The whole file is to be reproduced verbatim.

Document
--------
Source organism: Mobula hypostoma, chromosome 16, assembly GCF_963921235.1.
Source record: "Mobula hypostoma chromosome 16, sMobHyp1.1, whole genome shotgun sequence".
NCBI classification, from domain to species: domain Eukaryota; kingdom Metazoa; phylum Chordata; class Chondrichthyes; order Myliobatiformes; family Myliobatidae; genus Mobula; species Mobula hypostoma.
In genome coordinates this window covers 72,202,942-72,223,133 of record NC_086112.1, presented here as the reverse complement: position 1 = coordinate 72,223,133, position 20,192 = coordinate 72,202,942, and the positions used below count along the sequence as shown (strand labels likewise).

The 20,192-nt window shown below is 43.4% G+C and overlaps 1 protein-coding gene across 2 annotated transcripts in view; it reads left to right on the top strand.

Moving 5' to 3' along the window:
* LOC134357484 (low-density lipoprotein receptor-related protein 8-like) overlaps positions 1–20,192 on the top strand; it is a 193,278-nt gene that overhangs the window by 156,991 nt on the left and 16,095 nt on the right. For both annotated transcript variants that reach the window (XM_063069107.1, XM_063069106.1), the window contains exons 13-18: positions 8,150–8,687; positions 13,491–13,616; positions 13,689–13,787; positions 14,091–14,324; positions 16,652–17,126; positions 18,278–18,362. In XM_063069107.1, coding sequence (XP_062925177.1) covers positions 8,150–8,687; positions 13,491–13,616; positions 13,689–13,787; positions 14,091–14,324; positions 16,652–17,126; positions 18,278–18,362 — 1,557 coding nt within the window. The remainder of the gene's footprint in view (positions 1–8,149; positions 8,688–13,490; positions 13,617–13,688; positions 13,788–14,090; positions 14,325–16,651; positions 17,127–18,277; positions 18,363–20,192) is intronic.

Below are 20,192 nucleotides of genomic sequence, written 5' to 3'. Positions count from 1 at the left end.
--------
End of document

Source organism: Mobula hypostoma, chromosome 16, assembly GCF_963921235.1.
Source record: "Mobula hypostoma chromosome 16, sMobHyp1.1, whole genome shotgun sequence".
NCBI classification, from domain to species: domain Eukaryota; kingdom Metazoa; phylum Chordata; class Chondrichthyes; order Myliobatiformes; family Myliobatidae; genus Mobula; species Mobula hypostoma.
In genome coordinates this window covers 72,202,942-72,223,133 of record NC_086112.1, presented here as the reverse complement: position 1 = coordinate 72,223,133, position 20,192 = coordinate 72,202,942, and the positions used below count along the sequence as shown (strand labels likewise).

The 20,192-nt window shown below is 43.4% G+C and overlaps 1 protein-coding gene across 2 annotated transcripts in view; it reads left to right on the top strand.

Moving 5' to 3' along the window:
* LOC134357484 (low-density lipoprotein receptor-related protein 8-like) overlaps positions 1–20,192 on the top strand; it is a 193,278-nt gene that overhangs the window by 156,991 nt on the left and 16,095 nt on the right. For both annotated transcript variants that reach the window (XM_063069107.1, XM_063069106.1), the window contains exons 13-18: positions 8,150–8,687; positions 13,491–13,616; positions 13,689–13,787; positions 14,091–14,324; positions 16,652–17,126; positions 18,278–18,362. In XM_063069107.1, coding sequence (XP_062925177.1) covers positions 8,150–8,687; positions 13,491–13,616; positions 13,689–13,787; positions 14,091–14,324; positions 16,652–17,126; positions 18,278–18,362 — 1,557 coding nt within the window. The remainder of the gene's footprint in view (positions 1–8,149; positions 8,688–13,490; positions 13,617–13,688; positions 13,788–14,090; positions 14,325–16,651; positions 17,127–18,277; positions 18,363–20,192) is intronic.

Below are 20,192 nucleotides of genomic sequence, written 5' to 3'. Positions count from 1 at the left end.